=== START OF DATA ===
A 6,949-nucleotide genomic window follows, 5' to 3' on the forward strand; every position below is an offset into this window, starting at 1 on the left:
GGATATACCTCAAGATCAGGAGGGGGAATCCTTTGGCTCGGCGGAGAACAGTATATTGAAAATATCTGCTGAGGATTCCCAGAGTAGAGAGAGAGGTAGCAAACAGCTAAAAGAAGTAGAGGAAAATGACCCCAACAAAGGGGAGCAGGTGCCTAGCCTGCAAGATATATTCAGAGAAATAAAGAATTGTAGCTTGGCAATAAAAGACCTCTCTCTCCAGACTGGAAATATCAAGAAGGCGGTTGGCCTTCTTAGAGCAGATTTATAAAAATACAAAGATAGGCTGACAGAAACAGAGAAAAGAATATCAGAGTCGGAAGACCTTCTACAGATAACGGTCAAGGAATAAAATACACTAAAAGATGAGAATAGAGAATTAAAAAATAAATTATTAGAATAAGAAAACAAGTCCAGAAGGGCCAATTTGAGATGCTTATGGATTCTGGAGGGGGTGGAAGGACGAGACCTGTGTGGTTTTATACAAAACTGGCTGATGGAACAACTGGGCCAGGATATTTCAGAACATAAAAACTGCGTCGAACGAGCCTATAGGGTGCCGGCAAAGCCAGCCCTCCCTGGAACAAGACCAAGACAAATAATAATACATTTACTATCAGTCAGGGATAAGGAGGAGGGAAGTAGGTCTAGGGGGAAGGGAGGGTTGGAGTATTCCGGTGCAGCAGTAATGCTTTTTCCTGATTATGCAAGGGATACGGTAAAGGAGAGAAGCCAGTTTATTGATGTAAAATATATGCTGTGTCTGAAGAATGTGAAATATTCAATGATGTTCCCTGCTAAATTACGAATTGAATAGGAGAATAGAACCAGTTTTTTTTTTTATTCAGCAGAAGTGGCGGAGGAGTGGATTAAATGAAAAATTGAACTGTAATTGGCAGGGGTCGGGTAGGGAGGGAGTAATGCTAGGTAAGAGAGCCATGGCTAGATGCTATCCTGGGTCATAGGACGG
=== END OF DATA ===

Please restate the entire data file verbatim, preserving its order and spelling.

A 6,949-nucleotide genomic window follows, 5' to 3' on the forward strand; every position below is an offset into this window, starting at 1 on the left:
GGATATACCTCAAGATCAGGAGGGGGAATCCTTTGGCTCGGCGGAGAACAGTATATTGAAAATATCTGCTGAGGATTCCCAGAGTAGAGAGAGAGGTAGCAAACAGCTAAAAGAAGTAGAGGAAAATGACCCCAACAAAGGGGAGCAGGTGCCTAGCCTGCAAGATATATTCAGAGAAATAAAGAATTGTAGCTTGGCAATAAAAGACCTCTCTCTCCAGACTGGAAATATCAAGAAGGCGGTTGGCCTTCTTAGAGCAGATTTATAAAAATACAAAGATAGGCTGACAGAAACAGAGAAAAGAATATCAGAGTCGGAAGACCTTCTACAGATAACGGTCAAGGAATAAAATACACTAAAAGATGAGAATAGAGAATTAAAAAATAAATTATTAGAATAAGAAAACAAGTCCAGAAGGGCCAATTTGAGATGCTTATGGATTCTGGAGGGGGTGGAAGGACGAGACCTGTGTGGTTTTATACAAAACTGGCTGATGGAACAACTGGGCCAGGATATTTCAGAACATAAAAACTGCGTCGAACGAGCCTATAGGGTGCCGGCAAAGCCAGCCCTCCCTGGAACAAGACCAAGACAAATAATAATACATTTACTATCAGTCAGGGATAAGGAGGAGGGAAGTAGGTCTAGGGGGAAGGGAGGGTTGGAGTATTCCGGTGCAGCAGTAATGCTTTTTCCTGATTATGCAAGGGATACGGTAAAGGAGAGAAGCCAGTTTATTGATGTAAAATATATGCTGTGTCTGAAGAATGTGAAATATTCAATGATGTTCCCTGCTAAATTACGAATTGAATAGGAGAATAGAACCAGTTTTTTTTTTTATTCAGCAGAAGTGGCGGAGGAGTGGATTAAATGAAAAATTGAACTGTAATTGGCAGGGGTCGGGTAGGGAGGGAGTAATGCTAGGTAAGAGAGCCATGGCTAGATGCTATCCTGGGTCATAGGACGG